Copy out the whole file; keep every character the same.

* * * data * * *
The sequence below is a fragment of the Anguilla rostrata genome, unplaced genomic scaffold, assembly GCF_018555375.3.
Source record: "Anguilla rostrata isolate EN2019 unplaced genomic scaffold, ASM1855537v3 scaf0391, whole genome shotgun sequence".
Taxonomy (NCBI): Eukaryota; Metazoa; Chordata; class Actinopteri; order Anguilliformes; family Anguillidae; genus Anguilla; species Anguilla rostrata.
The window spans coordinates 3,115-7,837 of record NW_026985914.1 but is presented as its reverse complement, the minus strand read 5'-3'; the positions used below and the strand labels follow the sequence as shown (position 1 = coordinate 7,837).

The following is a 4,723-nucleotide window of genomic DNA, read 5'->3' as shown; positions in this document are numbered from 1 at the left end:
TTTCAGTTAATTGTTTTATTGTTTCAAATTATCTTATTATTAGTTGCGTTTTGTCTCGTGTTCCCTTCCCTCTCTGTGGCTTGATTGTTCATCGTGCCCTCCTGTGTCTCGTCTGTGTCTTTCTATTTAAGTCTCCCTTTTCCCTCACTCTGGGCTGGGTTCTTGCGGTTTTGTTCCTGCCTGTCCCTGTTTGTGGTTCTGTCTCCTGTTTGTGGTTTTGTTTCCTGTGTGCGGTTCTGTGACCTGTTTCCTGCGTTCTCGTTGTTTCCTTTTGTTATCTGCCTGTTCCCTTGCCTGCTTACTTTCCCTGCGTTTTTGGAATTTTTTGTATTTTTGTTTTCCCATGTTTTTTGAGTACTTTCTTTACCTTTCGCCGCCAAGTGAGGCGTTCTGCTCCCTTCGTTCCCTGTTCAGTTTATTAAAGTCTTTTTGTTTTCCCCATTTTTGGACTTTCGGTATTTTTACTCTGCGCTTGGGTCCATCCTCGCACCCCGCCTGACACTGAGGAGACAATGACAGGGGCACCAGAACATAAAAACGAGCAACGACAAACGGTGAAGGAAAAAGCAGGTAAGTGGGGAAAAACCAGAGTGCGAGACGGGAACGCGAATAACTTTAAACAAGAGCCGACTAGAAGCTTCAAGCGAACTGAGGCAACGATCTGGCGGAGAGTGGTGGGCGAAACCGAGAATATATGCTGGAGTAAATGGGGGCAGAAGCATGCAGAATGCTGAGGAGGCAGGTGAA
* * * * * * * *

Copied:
The sequence below is a fragment of the Anguilla rostrata genome, unplaced genomic scaffold, assembly GCF_018555375.3.
Source record: "Anguilla rostrata isolate EN2019 unplaced genomic scaffold, ASM1855537v3 scaf0391, whole genome shotgun sequence".
Taxonomy (NCBI): Eukaryota; Metazoa; Chordata; class Actinopteri; order Anguilliformes; family Anguillidae; genus Anguilla; species Anguilla rostrata.
The window spans coordinates 3,115-7,837 of record NW_026985914.1 but is presented as its reverse complement, the minus strand read 5'-3'; the positions used below and the strand labels follow the sequence as shown (position 1 = coordinate 7,837).

The following is a 4,723-nucleotide window of genomic DNA, read 5'->3' as shown; positions in this document are numbered from 1 at the left end:
TTTCAGTTAATTGTTTTATTGTTTCAAATTATCTTATTATTAGTTGCGTTTTGTCTCGTGTTCCCTTCCCTCTCTGTGGCTTGATTGTTCATCGTGCCCTCCTGTGTCTCGTCTGTGTCTTTCTATTTAAGTCTCCCTTTTCCCTCACTCTGGGCTGGGTTCTTGCGGTTTTGTTCCTGCCTGTCCCTGTTTGTGGTTCTGTCTCCTGTTTGTGGTTTTGTTTCCTGTGTGCGGTTCTGTGACCTGTTTCCTGCGTTCTCGTTGTTTCCTTTTGTTATCTGCCTGTTCCCTTGCCTGCTTACTTTCCCTGCGTTTTTGGAATTTTTTGTATTTTTGTTTTCCCATGTTTTTTGAGTACTTTCTTTACCTTTCGCCGCCAAGTGAGGCGTTCTGCTCCCTTCGTTCCCTGTTCAGTTTATTAAAGTCTTTTTGTTTTCCCCATTTTTGGACTTTCGGTATTTTTACTCTGCGCTTGGGTCCATCCTCGCACCCCGCCTGACACTGAGGAGACAATGACAGGGGCACCAGAACATAAAAACGAGCAACGACAAACGGTGAAGGAAAAAGCAGGTAAGTGGGGAAAAACCAGAGTGCGAGACGGGAACGCGAATAACTTTAAACAAGAGCCGACTAGAAGCTTCAAGCGAACTGAGGCAACGATCTGGCGGAGAGTGGTGGGCGAAACCGAGAATATATGCTGGAGTAAATGGGGGCAGAAGCATGCAGAATGCTGAGGAGGCAGGTGAA